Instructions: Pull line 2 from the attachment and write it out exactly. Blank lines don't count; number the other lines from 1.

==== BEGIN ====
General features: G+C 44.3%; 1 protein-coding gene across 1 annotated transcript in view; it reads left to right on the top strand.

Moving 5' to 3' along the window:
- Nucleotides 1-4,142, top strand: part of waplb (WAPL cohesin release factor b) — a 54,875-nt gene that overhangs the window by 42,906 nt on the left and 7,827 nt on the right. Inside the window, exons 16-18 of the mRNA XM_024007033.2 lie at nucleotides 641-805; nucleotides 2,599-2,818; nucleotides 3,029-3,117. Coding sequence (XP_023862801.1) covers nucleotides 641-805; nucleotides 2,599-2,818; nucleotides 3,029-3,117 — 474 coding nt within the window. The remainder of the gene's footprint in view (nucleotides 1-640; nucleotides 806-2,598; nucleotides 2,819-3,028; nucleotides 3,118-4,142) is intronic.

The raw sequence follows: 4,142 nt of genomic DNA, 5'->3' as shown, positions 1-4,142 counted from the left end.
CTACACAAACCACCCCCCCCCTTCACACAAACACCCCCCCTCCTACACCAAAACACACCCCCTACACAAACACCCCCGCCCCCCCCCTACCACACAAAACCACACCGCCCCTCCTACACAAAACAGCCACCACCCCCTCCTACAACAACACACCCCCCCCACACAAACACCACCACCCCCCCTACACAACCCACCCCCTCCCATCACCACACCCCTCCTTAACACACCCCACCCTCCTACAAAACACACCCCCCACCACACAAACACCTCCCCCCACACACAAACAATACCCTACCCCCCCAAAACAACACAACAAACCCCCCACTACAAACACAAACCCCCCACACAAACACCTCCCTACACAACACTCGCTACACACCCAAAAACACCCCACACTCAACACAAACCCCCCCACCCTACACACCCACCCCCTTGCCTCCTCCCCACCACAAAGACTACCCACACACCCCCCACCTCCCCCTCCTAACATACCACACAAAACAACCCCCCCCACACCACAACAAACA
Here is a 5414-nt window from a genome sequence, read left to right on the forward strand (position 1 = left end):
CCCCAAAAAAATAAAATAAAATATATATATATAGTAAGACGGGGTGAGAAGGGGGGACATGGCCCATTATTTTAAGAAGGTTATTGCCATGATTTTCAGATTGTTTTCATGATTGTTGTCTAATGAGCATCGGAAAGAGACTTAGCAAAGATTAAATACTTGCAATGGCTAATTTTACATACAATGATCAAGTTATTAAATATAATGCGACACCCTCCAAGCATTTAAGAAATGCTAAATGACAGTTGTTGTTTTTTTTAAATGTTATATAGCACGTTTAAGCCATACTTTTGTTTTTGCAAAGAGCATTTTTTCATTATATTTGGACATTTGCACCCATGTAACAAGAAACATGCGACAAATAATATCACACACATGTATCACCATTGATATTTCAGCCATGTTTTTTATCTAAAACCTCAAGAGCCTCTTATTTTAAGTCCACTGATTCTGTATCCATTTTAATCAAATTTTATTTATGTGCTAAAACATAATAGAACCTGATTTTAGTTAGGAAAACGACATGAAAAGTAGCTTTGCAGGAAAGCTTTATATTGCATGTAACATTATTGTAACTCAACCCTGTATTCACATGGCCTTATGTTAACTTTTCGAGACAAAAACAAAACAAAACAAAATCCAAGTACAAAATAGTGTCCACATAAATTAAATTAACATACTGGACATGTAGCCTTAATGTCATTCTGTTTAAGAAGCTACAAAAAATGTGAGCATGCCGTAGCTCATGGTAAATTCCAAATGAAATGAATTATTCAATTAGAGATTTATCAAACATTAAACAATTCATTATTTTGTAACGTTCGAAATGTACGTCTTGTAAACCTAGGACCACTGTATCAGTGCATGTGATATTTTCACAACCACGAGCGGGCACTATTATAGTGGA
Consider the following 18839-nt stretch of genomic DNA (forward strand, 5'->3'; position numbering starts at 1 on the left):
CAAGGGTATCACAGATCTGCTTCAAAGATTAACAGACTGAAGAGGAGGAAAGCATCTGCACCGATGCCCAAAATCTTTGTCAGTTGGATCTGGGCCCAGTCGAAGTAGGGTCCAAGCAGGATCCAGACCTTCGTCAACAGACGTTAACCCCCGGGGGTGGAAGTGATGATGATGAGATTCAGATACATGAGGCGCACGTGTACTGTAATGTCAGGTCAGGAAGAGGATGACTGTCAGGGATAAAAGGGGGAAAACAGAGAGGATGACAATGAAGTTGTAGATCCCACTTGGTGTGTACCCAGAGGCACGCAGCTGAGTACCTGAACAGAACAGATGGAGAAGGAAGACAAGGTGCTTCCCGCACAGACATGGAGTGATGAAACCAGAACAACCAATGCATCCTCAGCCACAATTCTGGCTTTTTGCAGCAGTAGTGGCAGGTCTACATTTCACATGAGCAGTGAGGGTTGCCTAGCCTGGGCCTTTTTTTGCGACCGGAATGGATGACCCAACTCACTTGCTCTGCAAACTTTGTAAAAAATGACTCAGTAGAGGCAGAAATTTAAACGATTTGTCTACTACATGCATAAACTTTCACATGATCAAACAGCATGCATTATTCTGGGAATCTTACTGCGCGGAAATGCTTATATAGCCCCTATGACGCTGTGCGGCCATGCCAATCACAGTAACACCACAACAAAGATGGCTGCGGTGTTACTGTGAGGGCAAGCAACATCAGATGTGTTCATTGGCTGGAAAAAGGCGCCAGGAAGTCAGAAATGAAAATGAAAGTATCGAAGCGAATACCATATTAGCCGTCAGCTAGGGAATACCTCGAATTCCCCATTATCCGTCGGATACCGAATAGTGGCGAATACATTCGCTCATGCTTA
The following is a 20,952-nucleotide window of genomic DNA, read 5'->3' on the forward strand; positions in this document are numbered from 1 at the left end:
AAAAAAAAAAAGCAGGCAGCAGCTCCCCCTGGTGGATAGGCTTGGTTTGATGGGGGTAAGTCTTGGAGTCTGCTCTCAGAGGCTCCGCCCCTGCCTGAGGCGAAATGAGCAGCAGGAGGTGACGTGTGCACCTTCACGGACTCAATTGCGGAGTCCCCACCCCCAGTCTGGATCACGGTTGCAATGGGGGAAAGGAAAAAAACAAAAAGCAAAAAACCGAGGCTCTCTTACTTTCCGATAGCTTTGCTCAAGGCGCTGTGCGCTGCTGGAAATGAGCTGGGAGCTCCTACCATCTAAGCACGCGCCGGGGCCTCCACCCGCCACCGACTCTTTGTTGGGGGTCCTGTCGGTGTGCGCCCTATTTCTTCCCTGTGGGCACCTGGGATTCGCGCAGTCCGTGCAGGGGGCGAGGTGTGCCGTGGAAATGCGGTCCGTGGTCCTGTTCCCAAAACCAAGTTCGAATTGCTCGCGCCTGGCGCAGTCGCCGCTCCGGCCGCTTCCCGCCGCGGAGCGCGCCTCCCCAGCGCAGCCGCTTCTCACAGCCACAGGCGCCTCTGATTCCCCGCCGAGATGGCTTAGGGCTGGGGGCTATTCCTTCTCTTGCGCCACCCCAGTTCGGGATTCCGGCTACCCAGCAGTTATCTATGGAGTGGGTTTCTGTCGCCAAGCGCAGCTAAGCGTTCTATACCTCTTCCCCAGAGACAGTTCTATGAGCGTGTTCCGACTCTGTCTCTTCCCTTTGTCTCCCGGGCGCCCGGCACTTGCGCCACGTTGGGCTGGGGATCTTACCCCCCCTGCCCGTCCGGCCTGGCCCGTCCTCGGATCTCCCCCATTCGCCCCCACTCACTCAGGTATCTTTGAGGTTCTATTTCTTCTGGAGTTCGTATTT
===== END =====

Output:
Moving 5' to 3' along the window: